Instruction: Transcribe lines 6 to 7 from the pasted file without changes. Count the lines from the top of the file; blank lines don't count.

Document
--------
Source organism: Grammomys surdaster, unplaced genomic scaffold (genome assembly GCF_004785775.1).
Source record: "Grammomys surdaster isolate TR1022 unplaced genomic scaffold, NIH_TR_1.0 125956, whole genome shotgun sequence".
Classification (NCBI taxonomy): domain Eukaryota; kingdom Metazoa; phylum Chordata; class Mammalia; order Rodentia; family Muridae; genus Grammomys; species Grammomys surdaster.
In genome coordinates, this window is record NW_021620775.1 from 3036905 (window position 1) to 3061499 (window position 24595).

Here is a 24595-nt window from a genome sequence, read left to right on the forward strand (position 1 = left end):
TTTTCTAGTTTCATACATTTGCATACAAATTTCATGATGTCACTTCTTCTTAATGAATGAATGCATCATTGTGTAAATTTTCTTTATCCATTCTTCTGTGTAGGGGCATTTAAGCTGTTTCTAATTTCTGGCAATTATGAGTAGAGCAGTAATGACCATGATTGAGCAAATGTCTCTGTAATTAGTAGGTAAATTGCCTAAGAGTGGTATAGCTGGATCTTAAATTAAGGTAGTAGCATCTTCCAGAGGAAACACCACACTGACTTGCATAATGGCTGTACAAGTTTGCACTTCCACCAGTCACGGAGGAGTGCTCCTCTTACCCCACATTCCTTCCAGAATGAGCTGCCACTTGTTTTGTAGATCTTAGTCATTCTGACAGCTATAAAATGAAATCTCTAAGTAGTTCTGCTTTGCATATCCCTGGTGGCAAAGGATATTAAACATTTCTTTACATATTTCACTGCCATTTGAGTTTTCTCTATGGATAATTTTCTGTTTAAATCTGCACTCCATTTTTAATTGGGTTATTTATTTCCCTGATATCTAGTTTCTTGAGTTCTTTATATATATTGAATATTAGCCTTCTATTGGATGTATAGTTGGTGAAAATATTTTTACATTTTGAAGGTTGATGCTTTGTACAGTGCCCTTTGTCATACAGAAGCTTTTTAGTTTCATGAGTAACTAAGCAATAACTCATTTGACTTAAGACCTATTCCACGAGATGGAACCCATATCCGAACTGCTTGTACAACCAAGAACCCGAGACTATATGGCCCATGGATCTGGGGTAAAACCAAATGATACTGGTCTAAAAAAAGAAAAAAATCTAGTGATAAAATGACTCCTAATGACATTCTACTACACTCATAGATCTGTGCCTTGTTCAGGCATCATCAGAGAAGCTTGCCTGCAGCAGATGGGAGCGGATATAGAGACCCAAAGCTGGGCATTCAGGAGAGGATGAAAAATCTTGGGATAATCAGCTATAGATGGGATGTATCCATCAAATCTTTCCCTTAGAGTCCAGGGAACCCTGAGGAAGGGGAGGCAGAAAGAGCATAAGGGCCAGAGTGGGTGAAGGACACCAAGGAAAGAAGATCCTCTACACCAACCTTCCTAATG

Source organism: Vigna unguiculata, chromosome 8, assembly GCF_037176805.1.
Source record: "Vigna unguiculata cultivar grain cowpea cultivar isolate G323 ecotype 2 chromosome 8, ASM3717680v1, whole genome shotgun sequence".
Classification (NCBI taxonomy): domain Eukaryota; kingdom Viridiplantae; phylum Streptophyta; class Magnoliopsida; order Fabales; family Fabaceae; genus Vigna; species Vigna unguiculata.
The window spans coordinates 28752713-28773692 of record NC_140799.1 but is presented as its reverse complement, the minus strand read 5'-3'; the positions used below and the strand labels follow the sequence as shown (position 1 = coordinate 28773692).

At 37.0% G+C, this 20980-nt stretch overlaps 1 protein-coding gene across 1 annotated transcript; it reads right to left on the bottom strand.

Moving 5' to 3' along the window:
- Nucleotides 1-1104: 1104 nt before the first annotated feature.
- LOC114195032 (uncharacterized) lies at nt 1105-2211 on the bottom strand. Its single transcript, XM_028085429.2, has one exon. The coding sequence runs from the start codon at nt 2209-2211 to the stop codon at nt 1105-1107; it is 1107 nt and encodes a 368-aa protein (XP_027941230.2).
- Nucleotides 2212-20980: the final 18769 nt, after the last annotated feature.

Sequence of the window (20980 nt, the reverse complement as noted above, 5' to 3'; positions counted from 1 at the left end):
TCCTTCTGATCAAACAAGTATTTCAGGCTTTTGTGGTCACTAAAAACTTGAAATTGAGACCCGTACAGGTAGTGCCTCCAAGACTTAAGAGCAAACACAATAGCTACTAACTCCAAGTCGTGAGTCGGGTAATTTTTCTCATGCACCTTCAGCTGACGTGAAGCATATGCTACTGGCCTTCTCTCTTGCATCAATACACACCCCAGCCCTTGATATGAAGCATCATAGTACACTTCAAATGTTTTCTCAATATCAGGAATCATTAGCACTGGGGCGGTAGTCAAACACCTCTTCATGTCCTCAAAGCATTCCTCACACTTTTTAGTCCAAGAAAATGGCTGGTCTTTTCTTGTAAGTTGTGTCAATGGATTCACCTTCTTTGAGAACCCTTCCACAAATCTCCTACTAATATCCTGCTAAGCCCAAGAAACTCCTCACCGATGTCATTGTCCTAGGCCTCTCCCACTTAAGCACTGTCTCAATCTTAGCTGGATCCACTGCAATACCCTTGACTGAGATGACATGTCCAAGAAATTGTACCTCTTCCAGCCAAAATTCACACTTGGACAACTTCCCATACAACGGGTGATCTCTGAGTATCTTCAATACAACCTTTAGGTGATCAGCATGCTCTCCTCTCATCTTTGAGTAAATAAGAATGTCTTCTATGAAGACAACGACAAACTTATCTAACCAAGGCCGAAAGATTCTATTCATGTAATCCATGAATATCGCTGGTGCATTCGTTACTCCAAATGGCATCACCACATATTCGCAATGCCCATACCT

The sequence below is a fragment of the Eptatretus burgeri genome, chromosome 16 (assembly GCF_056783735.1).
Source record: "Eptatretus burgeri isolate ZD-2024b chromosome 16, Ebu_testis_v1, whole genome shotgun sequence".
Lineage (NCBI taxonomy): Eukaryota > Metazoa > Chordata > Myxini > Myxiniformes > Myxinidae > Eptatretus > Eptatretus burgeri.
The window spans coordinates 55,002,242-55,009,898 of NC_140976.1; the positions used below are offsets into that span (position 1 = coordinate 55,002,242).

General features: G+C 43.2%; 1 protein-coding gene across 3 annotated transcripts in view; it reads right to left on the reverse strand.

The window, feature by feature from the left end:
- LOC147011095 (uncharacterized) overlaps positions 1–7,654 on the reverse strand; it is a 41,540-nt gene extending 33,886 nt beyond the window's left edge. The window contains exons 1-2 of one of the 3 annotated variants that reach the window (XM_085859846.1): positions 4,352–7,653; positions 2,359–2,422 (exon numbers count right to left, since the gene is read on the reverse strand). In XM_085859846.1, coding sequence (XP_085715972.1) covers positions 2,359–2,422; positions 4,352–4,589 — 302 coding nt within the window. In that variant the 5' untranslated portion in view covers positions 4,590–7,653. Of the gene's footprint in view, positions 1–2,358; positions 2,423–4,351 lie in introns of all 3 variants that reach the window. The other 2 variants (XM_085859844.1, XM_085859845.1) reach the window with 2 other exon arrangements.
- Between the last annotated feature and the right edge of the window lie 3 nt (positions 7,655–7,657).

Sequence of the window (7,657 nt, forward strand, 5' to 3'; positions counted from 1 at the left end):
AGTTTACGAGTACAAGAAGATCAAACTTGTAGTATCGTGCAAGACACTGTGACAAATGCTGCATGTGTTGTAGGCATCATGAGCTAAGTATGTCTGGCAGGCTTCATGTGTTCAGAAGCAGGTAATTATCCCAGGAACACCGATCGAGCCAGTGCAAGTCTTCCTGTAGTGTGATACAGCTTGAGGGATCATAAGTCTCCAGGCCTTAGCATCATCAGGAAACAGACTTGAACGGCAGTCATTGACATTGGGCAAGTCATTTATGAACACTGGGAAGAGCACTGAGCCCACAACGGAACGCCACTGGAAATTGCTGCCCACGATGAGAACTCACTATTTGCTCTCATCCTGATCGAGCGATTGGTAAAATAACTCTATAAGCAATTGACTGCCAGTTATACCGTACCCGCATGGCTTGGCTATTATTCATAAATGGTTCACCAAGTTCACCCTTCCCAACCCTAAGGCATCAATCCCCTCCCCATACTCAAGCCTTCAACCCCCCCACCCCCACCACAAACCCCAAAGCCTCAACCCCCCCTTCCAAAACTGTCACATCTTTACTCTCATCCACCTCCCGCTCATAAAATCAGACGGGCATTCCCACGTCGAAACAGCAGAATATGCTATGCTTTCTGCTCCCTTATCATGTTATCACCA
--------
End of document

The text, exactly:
TTTTCTAGTTTCATACATTTGCATACAAATTTCATGATGTCACTTCTTCTTAATGAATGAATGCATCATTGTGTAAATTTTCTTTATCCATTCTTCTGTGTAGGGGCATTTAAGCTGTTTCTAATTTCTGGCAATTATGAGTAGAGCAGTAATGACCATGATTGAGCAAATGTCTCTGTAATTAGTAGGTAAATTGCCTAAGAGTGGTATAGCTGGATCTTAAATTAAGGTAGTAGCATCTTCCAGAGGAAACACCACACTGACTTGCATAATGGCTGTACAAGTTTGCACTTCCACCAGTCACGGAGGAGTGCTCCTCTTACCCCACATTCCTTCCAGAATGAGCTGCCACTTGTTTTGTAGATCTTAGTCATTCTGACAGCTATAAAATGAAATCTCTAAGTAGTTCTGCTTTGCATATCCCTGGTGGCAAAGGATATTAAACATTTCTTTACATATTTCACTGCCATTTGAGTTTTCTCTATGGATAATTTTCTGTTTAAATCTGCACTCCATTTTTAATTGGGTTATTTATTTCCCTGATATCTAGTTTCTTGAGTTCTTTATATATATTGAATATTAGCCTTCTATTGGATGTATAGTTGGTGAAAATATTTTTACATTTTGAAGGTTGATGCTTTGTACAGTGCCCTTTGTCATACAGAAGCTTTTTAGTTTCATGAGTAACTAAGCAATAACTCATTTGACTTAAGACCTATTCCACGAGATGGAACCCATATCCGAACTGCTTGTACAACCAAGAACCCGAGACTATATGGCCCATGGATCTGGGGTAAAACCAAATGATACTGGTCTAAAAAAAGAAAAAAATCTAGTGATAAAATGACTCCTAATGACATTCTACTACACTCATAGATCTGTGCCTTGTTCAGGCATCATCAGAGAAGCTTGCCTGCAGCAGATGGGAGCGGATATAGAGACCCAAAGCTGGGCATTCAGGAGAGGATGAAAAATCTTGGGATAATCAGCTATAGATGGGATGTATCCATCAAATCTTTCCCTTAGAGTCCAGGGAACCCTGAGGAAGGGGAGGCAGAAAGAGCATAAGGGCCAGAGTGGGTGAAGGACACCAAGGAAAGAAGATCCTCTACACCAACCTTCCTAATG

Source organism: Vigna unguiculata, chromosome 8, assembly GCF_037176805.1.